Article 6 tells us that all thing necessary for salvation is contained in scripture and what cannot be attested to by scripture cannot be required of anybody to believed as an article of faith. Further it lists the 39 Books of the Old Testament, and then the books referred to as the Deutero Canonical Texts (sometimes called the Apocrypha) as being good for reading and morals though not to be used to establish doctrine, and the confirms that we receive the 27 books of the New Testament.
Article 7 tells us that the Old Testament is not to be read in opposition to the New, and that laws in the Old Testament as touching rites and ceremonies no longer are required of Christian people, however those commandment which are deemed Moral clearly do apply.
In article 19 we read "The visible Church of Christ is a congregation of faithful men, in the which the pure Word of God is preached, and the Sacraments be duly ministered according to Christ’s ordinance in all those things that of necessity are requisite to the same."
In the next article we read "it is not lawful for the Church to ordain anything contrary to God’s Word written, neither may it so expound one place of Scripture, that it be repugnant to another. Wherefore, although the Church be a witness and a keeper of holy Writ, yet, as it ought not to decree any thing against the same, so besides the same ought it not to enforce any thing to be believed for necessity of Salvation."
The Anglican Approach to Scripture
There are many views about Scripture, and the Anglicans hold a wide variety of them. There are a number of things we hold as the Anglican perspective on Scripture.
The classic position of the Reformers - often called Sola Scriptura is indeed quite close to the Anglican Position where on the Foundation of Scripture and informed by the Tradition including the Creeds, The Ecumenical Councils, and the writings of the Fathers, we may deduce what we believe. The real difference in the Anglican position is the strength that we would provide to Reason, to the informed conscience, in terms of what we accept.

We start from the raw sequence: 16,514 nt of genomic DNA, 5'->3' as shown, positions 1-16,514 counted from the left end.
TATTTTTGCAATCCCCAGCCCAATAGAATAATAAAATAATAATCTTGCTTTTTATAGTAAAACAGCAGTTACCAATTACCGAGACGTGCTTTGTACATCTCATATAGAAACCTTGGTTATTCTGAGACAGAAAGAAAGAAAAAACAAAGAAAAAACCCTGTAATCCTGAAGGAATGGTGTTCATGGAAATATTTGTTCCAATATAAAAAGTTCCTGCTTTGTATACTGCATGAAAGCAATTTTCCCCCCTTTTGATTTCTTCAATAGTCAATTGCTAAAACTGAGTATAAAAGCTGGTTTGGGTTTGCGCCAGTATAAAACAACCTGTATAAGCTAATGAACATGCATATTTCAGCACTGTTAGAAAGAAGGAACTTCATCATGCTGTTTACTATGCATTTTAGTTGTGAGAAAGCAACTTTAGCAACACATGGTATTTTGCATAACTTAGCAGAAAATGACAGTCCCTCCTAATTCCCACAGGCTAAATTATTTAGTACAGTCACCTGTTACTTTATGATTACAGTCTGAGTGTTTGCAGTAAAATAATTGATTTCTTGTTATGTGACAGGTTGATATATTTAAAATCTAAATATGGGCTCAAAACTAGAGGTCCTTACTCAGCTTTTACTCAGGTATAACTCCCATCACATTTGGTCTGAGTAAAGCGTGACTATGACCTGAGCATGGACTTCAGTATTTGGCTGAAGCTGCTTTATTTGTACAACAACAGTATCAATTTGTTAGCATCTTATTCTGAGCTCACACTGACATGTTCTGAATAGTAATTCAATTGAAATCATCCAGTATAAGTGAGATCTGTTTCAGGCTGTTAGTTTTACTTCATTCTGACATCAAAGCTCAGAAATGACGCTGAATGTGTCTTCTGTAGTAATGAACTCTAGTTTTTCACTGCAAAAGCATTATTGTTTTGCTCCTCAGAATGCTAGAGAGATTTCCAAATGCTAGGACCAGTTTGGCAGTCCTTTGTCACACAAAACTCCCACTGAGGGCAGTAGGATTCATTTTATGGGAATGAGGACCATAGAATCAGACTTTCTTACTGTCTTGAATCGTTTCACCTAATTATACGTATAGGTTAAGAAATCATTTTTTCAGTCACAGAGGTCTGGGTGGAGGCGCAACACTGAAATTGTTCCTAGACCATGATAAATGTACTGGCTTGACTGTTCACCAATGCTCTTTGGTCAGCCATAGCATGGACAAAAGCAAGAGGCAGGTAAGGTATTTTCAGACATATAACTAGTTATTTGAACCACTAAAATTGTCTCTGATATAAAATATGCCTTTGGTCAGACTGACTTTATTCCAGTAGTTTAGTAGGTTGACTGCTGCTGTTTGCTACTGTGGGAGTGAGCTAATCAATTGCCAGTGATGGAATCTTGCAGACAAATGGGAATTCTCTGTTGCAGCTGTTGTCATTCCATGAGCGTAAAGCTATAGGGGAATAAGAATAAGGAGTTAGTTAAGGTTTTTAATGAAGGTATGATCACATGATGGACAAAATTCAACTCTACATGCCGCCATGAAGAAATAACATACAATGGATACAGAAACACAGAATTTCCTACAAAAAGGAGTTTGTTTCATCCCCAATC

The more modern position of many new churches - often called Solo Scriptura, and often confused with Sola Scriptura, is based on the notion me and Bible and we will get it all right. There are a number of issues with this approach, including the absence of history, and the absence of learning from the witness of those who have done before us.
The teaching of the Catholic Church, probably somewhat changed since Vatican II saw the Church as the arbiter of the interpretation of Scripture. In a sense this is reflected we we speak of the Church being 'keeper of holy Writ' however that is maintained in check be the requirement of her role as 'witness of Holy Writ'.
Some Anglicans will argue that the Bible is Infallible, and some Anglicans will argue that it is Inerrant, but in truth the position of the Church and it's historic documents it is Authoritative. Our understanding of the Creeds and the Tradition is understood in light of Scripture and it is to Scripture that we must return to be on solid ground, mindful of Creeds, Councils and Tradition.